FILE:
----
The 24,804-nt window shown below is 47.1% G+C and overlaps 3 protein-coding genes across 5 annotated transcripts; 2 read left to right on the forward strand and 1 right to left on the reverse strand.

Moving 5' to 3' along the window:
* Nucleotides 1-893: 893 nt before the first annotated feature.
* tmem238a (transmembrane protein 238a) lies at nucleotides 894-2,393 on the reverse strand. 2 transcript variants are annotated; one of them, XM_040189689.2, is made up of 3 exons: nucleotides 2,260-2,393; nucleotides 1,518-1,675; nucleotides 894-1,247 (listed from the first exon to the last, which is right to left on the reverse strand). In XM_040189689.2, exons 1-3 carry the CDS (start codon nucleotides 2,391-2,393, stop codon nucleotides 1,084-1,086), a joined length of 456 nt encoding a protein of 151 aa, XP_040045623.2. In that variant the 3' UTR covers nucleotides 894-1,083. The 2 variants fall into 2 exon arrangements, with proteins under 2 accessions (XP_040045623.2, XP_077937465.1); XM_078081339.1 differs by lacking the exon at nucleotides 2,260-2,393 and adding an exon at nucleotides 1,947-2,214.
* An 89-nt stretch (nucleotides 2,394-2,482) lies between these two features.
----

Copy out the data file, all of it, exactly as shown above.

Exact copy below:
The 24,804-nt window shown below is 47.1% G+C and overlaps 3 protein-coding genes across 5 annotated transcripts; 2 read left to right on the forward strand and 1 right to left on the reverse strand.

Moving 5' to 3' along the window:
* Nucleotides 1-893: 893 nt before the first annotated feature.
* tmem238a (transmembrane protein 238a) lies at nucleotides 894-2,393 on the reverse strand. 2 transcript variants are annotated; one of them, XM_040189689.2, is made up of 3 exons: nucleotides 2,260-2,393; nucleotides 1,518-1,675; nucleotides 894-1,247 (listed from the first exon to the last, which is right to left on the reverse strand). In XM_040189689.2, exons 1-3 carry the CDS (start codon nucleotides 2,391-2,393, stop codon nucleotides 1,084-1,086), a joined length of 456 nt encoding a protein of 151 aa, XP_040045623.2. In that variant the 3' UTR covers nucleotides 894-1,083. The 2 variants fall into 2 exon arrangements, with proteins under 2 accessions (XP_040045623.2, XP_077937465.1); XM_078081339.1 differs by lacking the exon at nucleotides 2,260-2,393 and adding an exon at nucleotides 1,947-2,214.
* An 89-nt stretch (nucleotides 2,394-2,482) lies between these two features.